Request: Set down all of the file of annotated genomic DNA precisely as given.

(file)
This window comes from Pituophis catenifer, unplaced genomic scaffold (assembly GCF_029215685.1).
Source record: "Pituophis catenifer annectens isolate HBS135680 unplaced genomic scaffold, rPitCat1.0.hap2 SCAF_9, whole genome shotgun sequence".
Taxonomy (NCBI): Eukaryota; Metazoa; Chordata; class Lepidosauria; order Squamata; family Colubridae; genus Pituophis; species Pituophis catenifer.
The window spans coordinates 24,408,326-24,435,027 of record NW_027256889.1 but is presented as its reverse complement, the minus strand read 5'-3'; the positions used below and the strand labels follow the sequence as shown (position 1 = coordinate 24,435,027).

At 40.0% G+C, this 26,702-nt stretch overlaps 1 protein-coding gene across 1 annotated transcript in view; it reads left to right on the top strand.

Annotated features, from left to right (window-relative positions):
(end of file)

This window comes from Pituophis catenifer, unplaced genomic scaffold (assembly GCF_029215685.1).
Source record: "Pituophis catenifer annectens isolate HBS135680 unplaced genomic scaffold, rPitCat1.0.hap2 SCAF_9, whole genome shotgun sequence".
Taxonomy (NCBI): Eukaryota; Metazoa; Chordata; class Lepidosauria; order Squamata; family Colubridae; genus Pituophis; species Pituophis catenifer.
The window spans coordinates 24,408,326-24,435,027 of record NW_027256889.1 but is presented as its reverse complement, the minus strand read 5'-3'; the positions used below and the strand labels follow the sequence as shown (position 1 = coordinate 24,435,027).

At 40.0% G+C, this 26,702-nt stretch overlaps 1 protein-coding gene across 1 annotated transcript in view; it reads left to right on the top strand.

Annotated features, from left to right (window-relative positions):